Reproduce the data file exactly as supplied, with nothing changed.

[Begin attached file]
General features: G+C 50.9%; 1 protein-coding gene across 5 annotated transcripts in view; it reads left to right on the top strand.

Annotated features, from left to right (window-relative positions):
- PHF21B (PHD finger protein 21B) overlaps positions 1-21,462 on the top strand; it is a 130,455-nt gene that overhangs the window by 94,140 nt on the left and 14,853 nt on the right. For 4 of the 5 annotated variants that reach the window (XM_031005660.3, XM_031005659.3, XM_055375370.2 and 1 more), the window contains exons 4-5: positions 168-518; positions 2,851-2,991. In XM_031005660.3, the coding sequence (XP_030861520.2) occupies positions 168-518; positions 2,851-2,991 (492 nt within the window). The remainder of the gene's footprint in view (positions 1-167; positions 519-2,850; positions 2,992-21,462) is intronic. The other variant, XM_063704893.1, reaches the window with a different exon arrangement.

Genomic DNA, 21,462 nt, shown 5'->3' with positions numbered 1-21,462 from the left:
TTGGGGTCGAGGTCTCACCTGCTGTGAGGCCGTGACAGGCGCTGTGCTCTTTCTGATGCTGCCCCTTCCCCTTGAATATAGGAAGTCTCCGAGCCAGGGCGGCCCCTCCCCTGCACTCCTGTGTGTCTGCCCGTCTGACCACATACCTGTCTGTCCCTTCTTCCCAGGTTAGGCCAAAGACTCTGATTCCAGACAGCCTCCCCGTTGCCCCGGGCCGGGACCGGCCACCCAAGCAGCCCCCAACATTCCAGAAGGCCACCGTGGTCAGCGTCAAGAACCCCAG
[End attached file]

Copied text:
General features: G+C 50.9%; 1 protein-coding gene across 5 annotated transcripts in view; it reads left to right on the top strand.

Annotated features, from left to right (window-relative positions):
- PHF21B (PHD finger protein 21B) overlaps positions 1-21,462 on the top strand; it is a 130,455-nt gene that overhangs the window by 94,140 nt on the left and 14,853 nt on the right. For 4 of the 5 annotated variants that reach the window (XM_031005660.3, XM_031005659.3, XM_055375370.2 and 1 more), the window contains exons 4-5: positions 168-518; positions 2,851-2,991. In XM_031005660.3, the coding sequence (XP_030861520.2) occupies positions 168-518; positions 2,851-2,991 (492 nt within the window). The remainder of the gene's footprint in view (positions 1-167; positions 519-2,850; positions 2,992-21,462) is intronic. The other variant, XM_063704893.1, reaches the window with a different exon arrangement.

Genomic DNA, 21,462 nt, shown 5'->3' with positions numbered 1-21,462 from the left:
TTGGGGTCGAGGTCTCACCTGCTGTGAGGCCGTGACAGGCGCTGTGCTCTTTCTGATGCTGCCCCTTCCCCTTGAATATAGGAAGTCTCCGAGCCAGGGCGGCCCCTCCCCTGCACTCCTGTGTGTCTGCCCGTCTGACCACATACCTGTCTGTCCCTTCTTCCCAGGTTAGGCCAAAGACTCTGATTCCAGACAGCCTCCCCGTTGCCCCGGGCCGGGACCGGCCACCCAAGCAGCCCCCAACATTCCAGAAGGCCACCGTGGTCAGCGTCAAGAACCCCAG